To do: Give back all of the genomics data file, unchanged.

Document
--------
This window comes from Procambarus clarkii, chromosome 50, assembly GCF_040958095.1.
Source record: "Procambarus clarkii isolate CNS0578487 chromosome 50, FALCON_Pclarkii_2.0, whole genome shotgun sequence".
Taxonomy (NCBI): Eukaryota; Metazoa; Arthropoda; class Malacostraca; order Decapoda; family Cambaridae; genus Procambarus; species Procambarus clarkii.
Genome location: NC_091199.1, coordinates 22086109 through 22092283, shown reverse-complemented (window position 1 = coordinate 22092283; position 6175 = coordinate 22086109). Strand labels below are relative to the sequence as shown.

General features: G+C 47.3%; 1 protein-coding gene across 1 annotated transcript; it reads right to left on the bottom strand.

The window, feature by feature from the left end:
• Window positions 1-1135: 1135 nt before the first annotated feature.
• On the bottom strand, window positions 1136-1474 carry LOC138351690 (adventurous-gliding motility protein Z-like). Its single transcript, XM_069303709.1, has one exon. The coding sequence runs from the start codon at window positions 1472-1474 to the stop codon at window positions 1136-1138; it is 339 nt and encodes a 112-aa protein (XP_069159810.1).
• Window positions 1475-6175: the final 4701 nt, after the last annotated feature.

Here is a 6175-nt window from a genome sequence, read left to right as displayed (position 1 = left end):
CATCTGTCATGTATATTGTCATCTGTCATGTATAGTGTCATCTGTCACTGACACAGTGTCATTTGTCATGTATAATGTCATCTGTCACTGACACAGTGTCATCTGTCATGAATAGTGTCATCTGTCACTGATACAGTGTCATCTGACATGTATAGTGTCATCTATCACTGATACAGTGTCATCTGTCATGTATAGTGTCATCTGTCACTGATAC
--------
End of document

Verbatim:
This window comes from Procambarus clarkii, chromosome 50, assembly GCF_040958095.1.
Source record: "Procambarus clarkii isolate CNS0578487 chromosome 50, FALCON_Pclarkii_2.0, whole genome shotgun sequence".
Taxonomy (NCBI): Eukaryota; Metazoa; Arthropoda; class Malacostraca; order Decapoda; family Cambaridae; genus Procambarus; species Procambarus clarkii.
Genome location: NC_091199.1, coordinates 22086109 through 22092283, shown reverse-complemented (window position 1 = coordinate 22092283; position 6175 = coordinate 22086109). Strand labels below are relative to the sequence as shown.

General features: G+C 47.3%; 1 protein-coding gene across 1 annotated transcript; it reads right to left on the bottom strand.

The window, feature by feature from the left end:
• Window positions 1-1135: 1135 nt before the first annotated feature.
• On the bottom strand, window positions 1136-1474 carry LOC138351690 (adventurous-gliding motility protein Z-like). Its single transcript, XM_069303709.1, has one exon. The coding sequence runs from the start codon at window positions 1472-1474 to the stop codon at window positions 1136-1138; it is 339 nt and encodes a 112-aa protein (XP_069159810.1).
• Window positions 1475-6175: the final 4701 nt, after the last annotated feature.

Here is a 6175-nt window from a genome sequence, read left to right as displayed (position 1 = left end):
CATCTGTCATGTATATTGTCATCTGTCATGTATAGTGTCATCTGTCACTGACACAGTGTCATTTGTCATGTATAATGTCATCTGTCACTGACACAGTGTCATCTGTCATGAATAGTGTCATCTGTCACTGATACAGTGTCATCTGACATGTATAGTGTCATCTATCACTGATACAGTGTCATCTGTCATGTATAGTGTCATCTGTCACTGATAC